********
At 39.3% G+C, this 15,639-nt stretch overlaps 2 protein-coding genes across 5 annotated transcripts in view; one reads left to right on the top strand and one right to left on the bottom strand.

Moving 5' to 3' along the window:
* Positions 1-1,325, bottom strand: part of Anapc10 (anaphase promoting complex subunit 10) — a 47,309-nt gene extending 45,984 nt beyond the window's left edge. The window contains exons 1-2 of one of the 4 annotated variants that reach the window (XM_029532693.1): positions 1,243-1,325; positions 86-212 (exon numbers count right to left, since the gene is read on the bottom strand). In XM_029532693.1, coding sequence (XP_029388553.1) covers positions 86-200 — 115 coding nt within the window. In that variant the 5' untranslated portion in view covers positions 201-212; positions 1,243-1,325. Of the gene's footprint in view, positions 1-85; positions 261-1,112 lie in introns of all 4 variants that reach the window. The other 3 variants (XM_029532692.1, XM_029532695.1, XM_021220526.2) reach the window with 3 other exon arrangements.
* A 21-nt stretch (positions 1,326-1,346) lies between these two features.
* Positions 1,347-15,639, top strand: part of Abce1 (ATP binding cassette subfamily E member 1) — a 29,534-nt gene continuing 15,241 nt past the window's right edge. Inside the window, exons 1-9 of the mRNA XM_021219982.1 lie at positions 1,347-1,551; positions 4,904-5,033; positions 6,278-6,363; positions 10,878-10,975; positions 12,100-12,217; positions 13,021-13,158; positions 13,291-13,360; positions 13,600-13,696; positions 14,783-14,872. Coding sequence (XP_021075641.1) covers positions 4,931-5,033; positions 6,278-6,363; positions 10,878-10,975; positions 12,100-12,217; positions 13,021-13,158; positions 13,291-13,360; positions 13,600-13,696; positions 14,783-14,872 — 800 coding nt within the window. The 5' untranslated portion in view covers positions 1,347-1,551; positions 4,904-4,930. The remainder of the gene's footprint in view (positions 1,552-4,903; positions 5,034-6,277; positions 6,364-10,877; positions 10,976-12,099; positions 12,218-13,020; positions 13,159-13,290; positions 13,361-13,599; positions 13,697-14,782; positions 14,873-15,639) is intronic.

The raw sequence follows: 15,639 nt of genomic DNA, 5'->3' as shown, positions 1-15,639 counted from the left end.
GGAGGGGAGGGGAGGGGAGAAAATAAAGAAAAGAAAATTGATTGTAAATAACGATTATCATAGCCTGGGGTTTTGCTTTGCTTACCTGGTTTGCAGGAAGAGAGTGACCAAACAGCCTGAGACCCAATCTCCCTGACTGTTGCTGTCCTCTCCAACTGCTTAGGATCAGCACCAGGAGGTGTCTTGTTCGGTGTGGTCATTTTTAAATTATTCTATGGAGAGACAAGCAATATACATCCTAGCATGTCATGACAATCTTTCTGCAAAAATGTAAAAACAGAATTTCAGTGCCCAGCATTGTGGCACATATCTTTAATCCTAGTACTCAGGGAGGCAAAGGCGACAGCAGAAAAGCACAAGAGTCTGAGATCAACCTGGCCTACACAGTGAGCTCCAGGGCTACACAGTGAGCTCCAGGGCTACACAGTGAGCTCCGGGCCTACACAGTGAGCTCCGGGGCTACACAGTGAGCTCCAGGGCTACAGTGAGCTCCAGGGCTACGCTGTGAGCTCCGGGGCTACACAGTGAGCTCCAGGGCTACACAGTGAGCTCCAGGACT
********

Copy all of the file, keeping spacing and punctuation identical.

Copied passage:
At 39.3% G+C, this 15,639-nt stretch overlaps 2 protein-coding genes across 5 annotated transcripts in view; one reads left to right on the top strand and one right to left on the bottom strand.

Moving 5' to 3' along the window:
* Positions 1-1,325, bottom strand: part of Anapc10 (anaphase promoting complex subunit 10) — a 47,309-nt gene extending 45,984 nt beyond the window's left edge. The window contains exons 1-2 of one of the 4 annotated variants that reach the window (XM_029532693.1): positions 1,243-1,325; positions 86-212 (exon numbers count right to left, since the gene is read on the bottom strand). In XM_029532693.1, coding sequence (XP_029388553.1) covers positions 86-200 — 115 coding nt within the window. In that variant the 5' untranslated portion in view covers positions 201-212; positions 1,243-1,325. Of the gene's footprint in view, positions 1-85; positions 261-1,112 lie in introns of all 4 variants that reach the window. The other 3 variants (XM_029532692.1, XM_029532695.1, XM_021220526.2) reach the window with 3 other exon arrangements.
* A 21-nt stretch (positions 1,326-1,346) lies between these two features.
* Positions 1,347-15,639, top strand: part of Abce1 (ATP binding cassette subfamily E member 1) — a 29,534-nt gene continuing 15,241 nt past the window's right edge. Inside the window, exons 1-9 of the mRNA XM_021219982.1 lie at positions 1,347-1,551; positions 4,904-5,033; positions 6,278-6,363; positions 10,878-10,975; positions 12,100-12,217; positions 13,021-13,158; positions 13,291-13,360; positions 13,600-13,696; positions 14,783-14,872. Coding sequence (XP_021075641.1) covers positions 4,931-5,033; positions 6,278-6,363; positions 10,878-10,975; positions 12,100-12,217; positions 13,021-13,158; positions 13,291-13,360; positions 13,600-13,696; positions 14,783-14,872 — 800 coding nt within the window. The 5' untranslated portion in view covers positions 1,347-1,551; positions 4,904-4,930. The remainder of the gene's footprint in view (positions 1,552-4,903; positions 5,034-6,277; positions 6,364-10,877; positions 10,976-12,099; positions 12,218-13,020; positions 13,159-13,290; positions 13,361-13,599; positions 13,697-14,782; positions 14,873-15,639) is intronic.

The raw sequence follows: 15,639 nt of genomic DNA, 5'->3' as shown, positions 1-15,639 counted from the left end.
GGAGGGGAGGGGAGGGGAGAAAATAAAGAAAAGAAAATTGATTGTAAATAACGATTATCATAGCCTGGGGTTTTGCTTTGCTTACCTGGTTTGCAGGAAGAGAGTGACCAAACAGCCTGAGACCCAATCTCCCTGACTGTTGCTGTCCTCTCCAACTGCTTAGGATCAGCACCAGGAGGTGTCTTGTTCGGTGTGGTCATTTTTAAATTATTCTATGGAGAGACAAGCAATATACATCCTAGCATGTCATGACAATCTTTCTGCAAAAATGTAAAAACAGAATTTCAGTGCCCAGCATTGTGGCACATATCTTTAATCCTAGTACTCAGGGAGGCAAAGGCGACAGCAGAAAAGCACAAGAGTCTGAGATCAACCTGGCCTACACAGTGAGCTCCAGGGCTACACAGTGAGCTCCAGGGCTACACAGTGAGCTCCGGGCCTACACAGTGAGCTCCGGGGCTACACAGTGAGCTCCAGGGCTACAGTGAGCTCCAGGGCTACGCTGTGAGCTCCGGGGCTACACAGTGAGCTCCAGGGCTACACAGTGAGCTCCAGGACT